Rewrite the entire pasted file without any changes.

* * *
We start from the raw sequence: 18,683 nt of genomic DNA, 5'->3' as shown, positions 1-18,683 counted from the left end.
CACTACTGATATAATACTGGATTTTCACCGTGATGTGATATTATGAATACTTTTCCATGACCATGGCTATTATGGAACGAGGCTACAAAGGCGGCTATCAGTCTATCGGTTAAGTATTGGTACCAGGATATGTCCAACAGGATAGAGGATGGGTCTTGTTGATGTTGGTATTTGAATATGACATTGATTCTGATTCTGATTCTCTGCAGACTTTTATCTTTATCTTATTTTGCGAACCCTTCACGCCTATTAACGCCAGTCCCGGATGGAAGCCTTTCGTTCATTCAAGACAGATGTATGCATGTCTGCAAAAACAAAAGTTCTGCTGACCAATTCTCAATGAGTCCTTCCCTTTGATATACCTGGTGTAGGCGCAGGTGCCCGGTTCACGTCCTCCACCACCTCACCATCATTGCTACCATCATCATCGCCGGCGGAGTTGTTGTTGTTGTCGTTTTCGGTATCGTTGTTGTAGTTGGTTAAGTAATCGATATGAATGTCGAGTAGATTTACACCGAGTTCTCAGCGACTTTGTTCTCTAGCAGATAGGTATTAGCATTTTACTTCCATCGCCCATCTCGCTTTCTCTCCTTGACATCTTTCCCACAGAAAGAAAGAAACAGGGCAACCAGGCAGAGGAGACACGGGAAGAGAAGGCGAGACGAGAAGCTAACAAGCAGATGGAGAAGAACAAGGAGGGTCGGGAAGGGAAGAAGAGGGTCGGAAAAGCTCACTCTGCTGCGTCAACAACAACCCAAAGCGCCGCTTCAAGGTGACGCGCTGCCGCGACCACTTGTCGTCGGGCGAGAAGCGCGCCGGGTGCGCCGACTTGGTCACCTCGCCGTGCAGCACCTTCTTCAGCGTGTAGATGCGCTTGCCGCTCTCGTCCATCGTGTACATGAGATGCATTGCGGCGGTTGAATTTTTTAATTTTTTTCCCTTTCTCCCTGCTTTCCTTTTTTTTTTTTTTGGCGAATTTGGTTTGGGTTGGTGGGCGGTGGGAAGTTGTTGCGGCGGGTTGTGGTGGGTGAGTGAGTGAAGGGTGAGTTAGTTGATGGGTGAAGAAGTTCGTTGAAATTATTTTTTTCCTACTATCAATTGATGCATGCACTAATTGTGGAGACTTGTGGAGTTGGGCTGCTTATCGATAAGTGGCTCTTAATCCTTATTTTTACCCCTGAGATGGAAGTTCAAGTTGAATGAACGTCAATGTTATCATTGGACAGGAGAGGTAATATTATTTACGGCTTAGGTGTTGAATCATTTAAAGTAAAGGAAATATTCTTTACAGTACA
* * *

We start from the raw sequence: 18,683 nt of genomic DNA, 5'->3' as shown, positions 1-18,683 counted from the left end.
CACTACTGATATAATACTGGATTTTCACCGTGATGTGATATTATGAATACTTTTCCATGACCATGGCTATTATGGAACGAGGCTACAAAGGCGGCTATCAGTCTATCGGTTAAGTATTGGTACCAGGATATGTCCAACAGGATAGAGGATGGGTCTTGTTGATGTTGGTATTTGAATATGACATTGATTCTGATTCTGATTCTCTGCAGACTTTTATCTTTATCTTATTTTGCGAACCCTTCACGCCTATTAACGCCAGTCCCGGATGGAAGCCTTTCGTTCATTCAAGACAGATGTATGCATGTCTGCAAAAACAAAAGTTCTGCTGACCAATTCTCAATGAGTCCTTCCCTTTGATATACCTGGTGTAGGCGCAGGTGCCCGGTTCACGTCCTCCACCACCTCACCATCATTGCTACCATCATCATCGCCGGCGGAGTTGTTGTTGTTGTCGTTTTCGGTATCGTTGTTGTAGTTGGTTAAGTAATCGATATGAATGTCGAGTAGATTTACACCGAGTTCTCAGCGACTTTGTTCTCTAGCAGATAGGTATTAGCATTTTACTTCCATCGCCCATCTCGCTTTCTCTCCTTGACATCTTTCCCACAGAAAGAAAGAAACAGGGCAACCAGGCAGAGGAGACACGGGAAGAGAAGGCGAGACGAGAAGCTAACAAGCAGATGGAGAAGAACAAGGAGGGTCGGGAAGGGAAGAAGAGGGTCGGAAAAGCTCACTCTGCTGCGTCAACAACAACCCAAAGCGCCGCTTCAAGGTGACGCGCTGCCGCGACCACTTGTCGTCGGGCGAGAAGCGCGCCGGGTGCGCCGACTTGGTCACCTCGCCGTGCAGCACCTTCTTCAGCGTGTAGATGCGCTTGCCGCTCTCGTCCATCGTGTACATGAGATGCATTGCGGCGGTTGAATTTTTTAATTTTTTTCCCTTTCTCCCTGCTTTCCTTTTTTTTTTTTTTGGCGAATTTGGTTTGGGTTGGTGGGCGGTGGGAAGTTGTTGCGGCGGGTTGTGGTGGGTGAGTGAGTGAAGGGTGAGTTAGTTGATGGGTGAAGAAGTTCGTTGAAATTATTTTTTTCCTACTATCAATTGATGCATGCACTAATTGTGGAGACTTGTGGAGTTGGGCTGCTTATCGATAAGTGGCTCTTAATCCTTATTTTTACCCCTGAGATGGAAGTTCAAGTTGAATGAACGTCAATGTTATCATTGGACAGGAGAGGTAATATTATTTACGGCTTAGGTGTTGAATCATTTAAAGTAAAGGAAATATTCTTTACAGTACA